My post presenting data showing that major newspapers drastically cut back their longform story output in the last decade generated a pretty big response, as these things go.

It also generated a bit of offline buzz around newsrooms, too, I’m told.

That’s all to the good.

The overwhelming number of people who cared to weigh in on Twitter just RT’d the post along, sometimes adding a comment expressing dismay: “#Sad” or “Such a shame” or just “Yikes.”

The post also generated a fair measure of hostility, too, which some may find puzzling.

First, there has to be the obligatory misreading of my point—
“Length is now how journalists should be measuring their value”
is what I’m said to have said. Of course, the post *actually* says: “No one equates story-length with quality.” And you can’t blame the length of the post for missing that. It’s the opening line.

Jeff Jarvis also protests: “Newspaper length as a metric is often a proxy for ego, bad editing, and wasting readers’ time.”

Okay. But if the complaint is about the use of story length as a metric, I say that since everything about journalism these days is measured to within an inch of its life, quantifying story length is obviously fair game. There is power in measurement, as we learn. And those numbers really were shocking.

And if the problem is that longform itself is often a proxy for “ego, bad editing, and wasting readers’ time,” you can say that about any form, starting with Twitter.

What I find strange is that longform itself, after all these years, must still justify itself as a form. Not this good story or that boring one. But the form itself. Why? It’s another tool. Some of us believe it’s journalism’s most powerful one.

Now, I’m happy to welcome any new tool that’s useful. Hail, Twitter. Long live Big Data. So why is this one particular tool, especially one with such a storied record, forever in the dock?

Mark Armstrong makes some constructive points, including:

Dean Starkman’s piece feels oddly timed, especially when you think about the number of outstanding stories being shared in the Longreads community every day and the popularity of long-form content in Pocket

4. Even if newspapers are cutting their long-form content, it’s a missed opportunity, because they’d be the only ones doing so. Online publishers like Deadspin, The Awl and The Verge and niche magazine publishers are only deepening their commitment to this storytelling.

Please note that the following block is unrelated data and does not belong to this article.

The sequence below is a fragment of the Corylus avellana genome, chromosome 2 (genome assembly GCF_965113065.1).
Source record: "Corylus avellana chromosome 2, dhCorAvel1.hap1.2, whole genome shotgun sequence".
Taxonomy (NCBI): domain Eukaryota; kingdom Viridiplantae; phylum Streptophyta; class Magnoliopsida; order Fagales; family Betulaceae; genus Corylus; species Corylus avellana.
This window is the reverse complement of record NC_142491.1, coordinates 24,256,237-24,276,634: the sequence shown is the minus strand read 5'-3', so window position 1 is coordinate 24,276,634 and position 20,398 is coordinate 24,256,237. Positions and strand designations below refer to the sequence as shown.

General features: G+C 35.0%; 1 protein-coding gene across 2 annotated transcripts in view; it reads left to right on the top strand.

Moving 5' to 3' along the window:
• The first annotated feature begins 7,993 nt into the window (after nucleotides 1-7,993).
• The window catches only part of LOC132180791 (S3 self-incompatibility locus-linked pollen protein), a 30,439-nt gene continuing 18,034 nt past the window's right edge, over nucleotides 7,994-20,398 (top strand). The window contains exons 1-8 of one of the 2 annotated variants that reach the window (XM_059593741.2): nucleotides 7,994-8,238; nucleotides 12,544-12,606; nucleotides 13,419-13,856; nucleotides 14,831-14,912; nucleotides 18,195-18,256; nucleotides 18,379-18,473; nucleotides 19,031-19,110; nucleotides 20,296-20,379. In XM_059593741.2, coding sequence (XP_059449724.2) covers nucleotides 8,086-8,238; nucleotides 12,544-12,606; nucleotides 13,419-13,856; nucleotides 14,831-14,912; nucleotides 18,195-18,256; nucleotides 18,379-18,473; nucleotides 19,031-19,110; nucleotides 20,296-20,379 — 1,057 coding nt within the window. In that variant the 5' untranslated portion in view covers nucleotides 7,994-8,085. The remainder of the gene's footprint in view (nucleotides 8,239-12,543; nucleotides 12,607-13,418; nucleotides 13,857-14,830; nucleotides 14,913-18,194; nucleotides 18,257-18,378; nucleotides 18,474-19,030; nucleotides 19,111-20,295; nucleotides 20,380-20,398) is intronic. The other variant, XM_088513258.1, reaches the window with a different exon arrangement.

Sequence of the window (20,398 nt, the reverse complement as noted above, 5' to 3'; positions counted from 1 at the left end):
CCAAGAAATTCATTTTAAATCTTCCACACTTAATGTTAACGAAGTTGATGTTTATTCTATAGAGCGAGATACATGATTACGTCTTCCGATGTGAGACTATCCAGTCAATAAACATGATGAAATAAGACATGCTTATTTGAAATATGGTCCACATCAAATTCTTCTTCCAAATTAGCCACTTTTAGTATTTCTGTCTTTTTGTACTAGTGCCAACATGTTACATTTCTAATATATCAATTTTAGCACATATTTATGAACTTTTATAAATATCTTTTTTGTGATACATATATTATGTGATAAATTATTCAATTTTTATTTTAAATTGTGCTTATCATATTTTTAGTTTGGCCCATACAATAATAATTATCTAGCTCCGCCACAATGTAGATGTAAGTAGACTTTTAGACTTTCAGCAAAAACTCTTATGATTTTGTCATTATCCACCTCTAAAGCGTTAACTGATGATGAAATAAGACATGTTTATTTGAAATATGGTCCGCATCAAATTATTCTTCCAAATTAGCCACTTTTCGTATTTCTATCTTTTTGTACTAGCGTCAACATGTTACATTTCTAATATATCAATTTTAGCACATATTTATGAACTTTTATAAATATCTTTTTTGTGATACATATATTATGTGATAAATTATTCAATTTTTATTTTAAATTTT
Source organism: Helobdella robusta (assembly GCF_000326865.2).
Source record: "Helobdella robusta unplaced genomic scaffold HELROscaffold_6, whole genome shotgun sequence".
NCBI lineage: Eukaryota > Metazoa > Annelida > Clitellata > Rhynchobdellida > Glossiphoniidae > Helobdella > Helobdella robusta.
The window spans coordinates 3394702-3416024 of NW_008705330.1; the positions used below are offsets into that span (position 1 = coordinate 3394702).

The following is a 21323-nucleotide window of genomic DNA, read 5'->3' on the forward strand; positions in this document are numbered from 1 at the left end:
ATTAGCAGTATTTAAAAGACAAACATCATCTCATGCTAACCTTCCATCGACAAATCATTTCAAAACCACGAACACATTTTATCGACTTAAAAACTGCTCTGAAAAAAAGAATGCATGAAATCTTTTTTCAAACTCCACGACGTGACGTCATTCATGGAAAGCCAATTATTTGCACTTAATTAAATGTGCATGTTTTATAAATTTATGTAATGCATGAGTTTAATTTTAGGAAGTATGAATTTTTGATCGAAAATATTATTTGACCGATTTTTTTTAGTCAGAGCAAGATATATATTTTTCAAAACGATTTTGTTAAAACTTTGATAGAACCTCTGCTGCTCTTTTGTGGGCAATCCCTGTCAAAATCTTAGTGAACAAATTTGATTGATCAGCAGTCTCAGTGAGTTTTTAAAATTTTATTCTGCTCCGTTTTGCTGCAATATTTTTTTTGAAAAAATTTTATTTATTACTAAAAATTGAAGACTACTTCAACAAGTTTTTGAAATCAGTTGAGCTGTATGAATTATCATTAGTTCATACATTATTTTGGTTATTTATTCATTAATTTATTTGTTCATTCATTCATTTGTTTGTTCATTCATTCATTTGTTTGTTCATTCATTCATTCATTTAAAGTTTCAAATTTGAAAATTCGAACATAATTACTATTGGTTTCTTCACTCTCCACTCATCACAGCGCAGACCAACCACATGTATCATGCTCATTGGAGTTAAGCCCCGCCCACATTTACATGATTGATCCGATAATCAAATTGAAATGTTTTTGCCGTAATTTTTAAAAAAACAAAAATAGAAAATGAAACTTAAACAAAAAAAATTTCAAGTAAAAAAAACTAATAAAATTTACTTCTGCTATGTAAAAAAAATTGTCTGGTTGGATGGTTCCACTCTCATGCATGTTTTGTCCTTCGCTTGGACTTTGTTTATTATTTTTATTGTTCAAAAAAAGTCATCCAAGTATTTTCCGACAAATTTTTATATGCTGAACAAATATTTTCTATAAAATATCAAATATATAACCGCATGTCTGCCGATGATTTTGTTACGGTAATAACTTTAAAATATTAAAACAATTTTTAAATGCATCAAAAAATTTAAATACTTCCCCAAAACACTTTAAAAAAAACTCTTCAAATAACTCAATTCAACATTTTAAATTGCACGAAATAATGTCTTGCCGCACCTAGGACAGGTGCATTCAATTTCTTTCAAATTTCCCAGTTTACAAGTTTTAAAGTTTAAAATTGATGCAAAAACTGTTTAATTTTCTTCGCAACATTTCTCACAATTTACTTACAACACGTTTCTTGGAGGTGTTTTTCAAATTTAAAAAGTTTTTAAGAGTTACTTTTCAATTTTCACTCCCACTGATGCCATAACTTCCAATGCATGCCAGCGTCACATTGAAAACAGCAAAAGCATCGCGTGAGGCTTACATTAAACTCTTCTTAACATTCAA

Indeed. And this is great. More cultural production is generally better.

But the thing I think about is that the major newspapers could and did create longform on an industrial scale. Put it this way, the four big papers I cited produced a combined 3,592 fewer stories over 2000 words last year than in 2003. What’d we miss? We’ll never know. The extent to which digital outlets’ growth offsets legacy decline is a good thing. But I’d like to see the data on that. I’d add that the issue obviously goes well beyond the sheer quantity of longform produced. I make the case, for instance, for the importance of big journalism institutions here.

But I really liked this exchange between Armstrong and other notables, and agree with basically everything in it:

Longform meltdown

reaction to big decline in long stories at major papers

Storified by · Mon, Jan 21 2013 13:05:52

What’s odd about the decline of long form at the LA Times and WSJ http://bit.ly/10FS8XB is that there’s no good economic argument for it.Jay Rosen
@jayrosen_nyu can u explain? success of longer stories seems to me predicted on whether they work at length—& many newspaper stories don’tEric Umansky
For the people formerly known as print journalists, economic survival increasingly means high value, unique content like long form @ericumanJay Rosen
@jayrosen_nyu yes, I’d just say that high value and long aren’t synonymous.Eric Umansky
@ericuman True.Jay Rosen
@jayrosen_nyu @ericuman Long doesn’t equal quality. Room in the paper to go long when merited—does, I think.Theodore Ross
@theodoreross @jayrosen_nyu @ericuman long doesn’t equal quality, but it’s a fantastic filter for helping to find it.Mark Armstrong

Yup. And there were a lot more all over the place, including this good exchange between Barry Yeoman and others on the difference between longform and narrative.

Like I said, a lot of reaction, much of it passionate. That’s the power of longform for you.

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Dean Starkman Dean Starkman runs The Audit, CJR's business section, and is the author of The Watchdog That Didn't Bark: The Financial Crisis and the Disappearance of Investigative Journalism (Columbia University Press, January 2014). Follow Dean on Twitter: @deanstarkman.